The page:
American artist Mark Jenkins’s urban (and rural) interventions are street-smart—in the truest sense of the word.
Jenkins creates and sets free a colorful cast of characters by way of clear tape casts: the homeless, kids, vagrants, polar bears, and horses (to name but a few) all take their place in the wild, wild urban space, while interacting with the surrounding buildings and public places that provide the context and set the stage. Positioning them around the world, Jenkins’ sculptures have made their way around the world in cities throughout North and South America, Europe, Asia and the Middle East.
Disturbing, humorous, and enigmatic in equal measures, Mark Jenkins enlists his hyper-realistic sculptures into the service of, for example, Greenpeace, as well as for exhibitions, performances, art galleries, and workshops. We met the Washington, DC-based Jenkins in Berlin, where he was contributing to a dance theatre piece.
Publisher Gestalten writes: Going Public showcases the creative revival of public space in our urban and rural landscapes. The book’s compelling selection of formal and informal interventions, reclamations, and architecture illustrates the current scope and interest in refashioning and repurposing our built environment for public use. The objectives of the featured examples are as diverse as the projects themselves and range from inspiring communication and community experience to devising new means of gathering in and connecting to nature.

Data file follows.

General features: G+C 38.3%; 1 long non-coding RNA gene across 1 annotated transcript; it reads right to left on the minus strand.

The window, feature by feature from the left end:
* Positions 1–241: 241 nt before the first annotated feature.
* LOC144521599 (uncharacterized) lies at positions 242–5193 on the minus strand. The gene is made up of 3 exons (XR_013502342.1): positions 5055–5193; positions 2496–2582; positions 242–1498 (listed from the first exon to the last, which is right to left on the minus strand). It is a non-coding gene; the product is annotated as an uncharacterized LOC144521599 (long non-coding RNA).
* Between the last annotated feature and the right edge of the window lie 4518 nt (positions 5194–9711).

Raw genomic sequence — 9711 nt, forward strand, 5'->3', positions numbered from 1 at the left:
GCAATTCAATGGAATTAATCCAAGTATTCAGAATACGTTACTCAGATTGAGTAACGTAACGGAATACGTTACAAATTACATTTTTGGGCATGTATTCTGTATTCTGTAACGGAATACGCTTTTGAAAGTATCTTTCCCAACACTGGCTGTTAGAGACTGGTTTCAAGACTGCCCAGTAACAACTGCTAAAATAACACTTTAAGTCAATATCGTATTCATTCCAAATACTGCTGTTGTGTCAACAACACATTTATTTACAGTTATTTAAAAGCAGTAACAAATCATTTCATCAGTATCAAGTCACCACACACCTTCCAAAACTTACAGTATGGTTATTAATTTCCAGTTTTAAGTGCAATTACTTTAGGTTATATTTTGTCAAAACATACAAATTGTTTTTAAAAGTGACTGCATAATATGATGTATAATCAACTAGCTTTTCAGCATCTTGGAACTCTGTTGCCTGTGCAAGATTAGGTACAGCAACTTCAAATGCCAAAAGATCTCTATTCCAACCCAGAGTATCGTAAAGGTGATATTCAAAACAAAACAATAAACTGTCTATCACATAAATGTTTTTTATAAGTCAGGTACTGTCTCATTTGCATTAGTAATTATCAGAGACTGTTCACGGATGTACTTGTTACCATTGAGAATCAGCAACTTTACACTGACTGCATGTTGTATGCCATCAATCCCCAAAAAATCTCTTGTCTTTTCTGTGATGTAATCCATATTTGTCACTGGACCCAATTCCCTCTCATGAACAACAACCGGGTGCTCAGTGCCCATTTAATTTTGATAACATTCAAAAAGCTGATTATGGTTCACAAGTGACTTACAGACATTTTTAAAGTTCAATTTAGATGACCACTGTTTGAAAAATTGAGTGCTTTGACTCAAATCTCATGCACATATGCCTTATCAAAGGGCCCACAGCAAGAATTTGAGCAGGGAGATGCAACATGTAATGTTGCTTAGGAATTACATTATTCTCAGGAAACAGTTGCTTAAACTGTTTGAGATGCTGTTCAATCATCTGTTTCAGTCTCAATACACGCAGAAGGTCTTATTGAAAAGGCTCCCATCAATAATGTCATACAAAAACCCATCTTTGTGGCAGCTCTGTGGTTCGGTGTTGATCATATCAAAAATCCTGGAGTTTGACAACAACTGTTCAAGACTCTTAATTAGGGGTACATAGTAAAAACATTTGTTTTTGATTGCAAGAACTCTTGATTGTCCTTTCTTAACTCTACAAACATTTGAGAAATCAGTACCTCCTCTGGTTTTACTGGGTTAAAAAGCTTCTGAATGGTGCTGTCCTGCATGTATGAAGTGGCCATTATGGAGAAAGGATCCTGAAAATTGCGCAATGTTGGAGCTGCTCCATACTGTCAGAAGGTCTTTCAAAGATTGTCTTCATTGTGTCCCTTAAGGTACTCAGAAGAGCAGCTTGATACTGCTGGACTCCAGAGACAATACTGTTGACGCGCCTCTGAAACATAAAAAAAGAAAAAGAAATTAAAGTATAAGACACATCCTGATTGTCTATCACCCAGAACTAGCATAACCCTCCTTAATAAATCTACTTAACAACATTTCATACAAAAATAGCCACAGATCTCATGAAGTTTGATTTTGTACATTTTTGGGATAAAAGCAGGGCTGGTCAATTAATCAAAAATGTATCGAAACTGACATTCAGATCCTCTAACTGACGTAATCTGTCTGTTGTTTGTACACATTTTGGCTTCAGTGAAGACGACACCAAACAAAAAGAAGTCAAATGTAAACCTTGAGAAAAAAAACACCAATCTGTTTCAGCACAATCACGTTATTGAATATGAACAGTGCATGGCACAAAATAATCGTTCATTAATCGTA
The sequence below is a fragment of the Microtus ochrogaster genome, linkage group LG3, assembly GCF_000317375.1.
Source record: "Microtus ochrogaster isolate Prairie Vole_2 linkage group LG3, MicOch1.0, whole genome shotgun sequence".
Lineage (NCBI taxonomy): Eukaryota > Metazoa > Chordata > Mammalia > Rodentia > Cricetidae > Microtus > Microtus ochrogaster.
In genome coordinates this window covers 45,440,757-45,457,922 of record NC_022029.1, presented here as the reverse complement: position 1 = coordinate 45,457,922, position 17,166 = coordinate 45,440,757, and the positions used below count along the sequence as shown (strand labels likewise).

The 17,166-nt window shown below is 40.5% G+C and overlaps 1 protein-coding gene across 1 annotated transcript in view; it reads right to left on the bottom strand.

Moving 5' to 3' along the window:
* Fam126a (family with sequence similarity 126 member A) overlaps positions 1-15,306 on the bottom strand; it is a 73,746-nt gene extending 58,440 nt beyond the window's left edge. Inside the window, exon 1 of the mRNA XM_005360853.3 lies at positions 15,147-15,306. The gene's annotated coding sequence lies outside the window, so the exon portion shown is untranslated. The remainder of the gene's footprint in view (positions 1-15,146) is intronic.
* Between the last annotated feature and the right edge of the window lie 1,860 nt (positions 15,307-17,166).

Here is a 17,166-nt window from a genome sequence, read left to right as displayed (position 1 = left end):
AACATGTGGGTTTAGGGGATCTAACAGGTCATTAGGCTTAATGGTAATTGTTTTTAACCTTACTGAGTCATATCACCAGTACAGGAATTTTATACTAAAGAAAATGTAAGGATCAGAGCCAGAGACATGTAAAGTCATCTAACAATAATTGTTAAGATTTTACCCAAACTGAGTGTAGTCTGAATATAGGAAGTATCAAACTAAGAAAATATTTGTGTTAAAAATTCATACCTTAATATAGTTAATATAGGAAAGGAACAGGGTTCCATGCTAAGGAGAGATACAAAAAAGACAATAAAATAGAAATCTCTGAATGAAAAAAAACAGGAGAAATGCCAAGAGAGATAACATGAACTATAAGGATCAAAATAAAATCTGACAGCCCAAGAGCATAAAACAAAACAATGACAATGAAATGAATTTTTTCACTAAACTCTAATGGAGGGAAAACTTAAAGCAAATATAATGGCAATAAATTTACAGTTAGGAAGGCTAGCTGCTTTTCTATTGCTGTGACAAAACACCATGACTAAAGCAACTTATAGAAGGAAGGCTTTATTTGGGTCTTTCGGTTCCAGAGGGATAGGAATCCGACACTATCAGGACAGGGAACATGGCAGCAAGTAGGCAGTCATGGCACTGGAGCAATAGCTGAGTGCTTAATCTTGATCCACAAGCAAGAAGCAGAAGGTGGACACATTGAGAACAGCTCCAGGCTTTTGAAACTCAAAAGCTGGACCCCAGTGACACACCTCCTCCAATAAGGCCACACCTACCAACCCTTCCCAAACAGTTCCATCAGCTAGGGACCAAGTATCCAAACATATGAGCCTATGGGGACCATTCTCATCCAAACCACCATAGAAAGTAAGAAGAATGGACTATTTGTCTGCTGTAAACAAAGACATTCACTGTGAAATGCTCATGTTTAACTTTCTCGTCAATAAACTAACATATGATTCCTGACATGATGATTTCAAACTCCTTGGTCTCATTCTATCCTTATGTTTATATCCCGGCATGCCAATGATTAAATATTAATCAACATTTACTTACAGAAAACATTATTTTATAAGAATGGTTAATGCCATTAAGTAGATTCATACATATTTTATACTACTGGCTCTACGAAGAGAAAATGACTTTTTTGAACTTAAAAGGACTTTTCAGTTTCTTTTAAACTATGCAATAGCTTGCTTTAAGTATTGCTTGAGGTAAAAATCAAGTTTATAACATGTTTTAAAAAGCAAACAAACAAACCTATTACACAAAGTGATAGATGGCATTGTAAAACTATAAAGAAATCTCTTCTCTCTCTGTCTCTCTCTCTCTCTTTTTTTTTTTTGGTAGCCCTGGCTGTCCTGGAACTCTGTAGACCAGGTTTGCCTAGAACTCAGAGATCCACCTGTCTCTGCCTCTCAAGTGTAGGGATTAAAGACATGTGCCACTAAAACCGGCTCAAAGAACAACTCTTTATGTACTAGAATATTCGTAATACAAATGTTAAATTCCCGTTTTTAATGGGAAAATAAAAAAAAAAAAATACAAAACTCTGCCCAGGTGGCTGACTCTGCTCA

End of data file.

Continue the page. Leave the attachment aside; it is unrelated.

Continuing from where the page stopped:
Ranging from bold to subtle and from temporary to permanent, the architecture and urban design featured in Going Public offers inspiring and surprising interpretations of our public surroundings and natural landscapes.
REFUNC, Gravity Passengers, Mafikeng, South Africa, 2010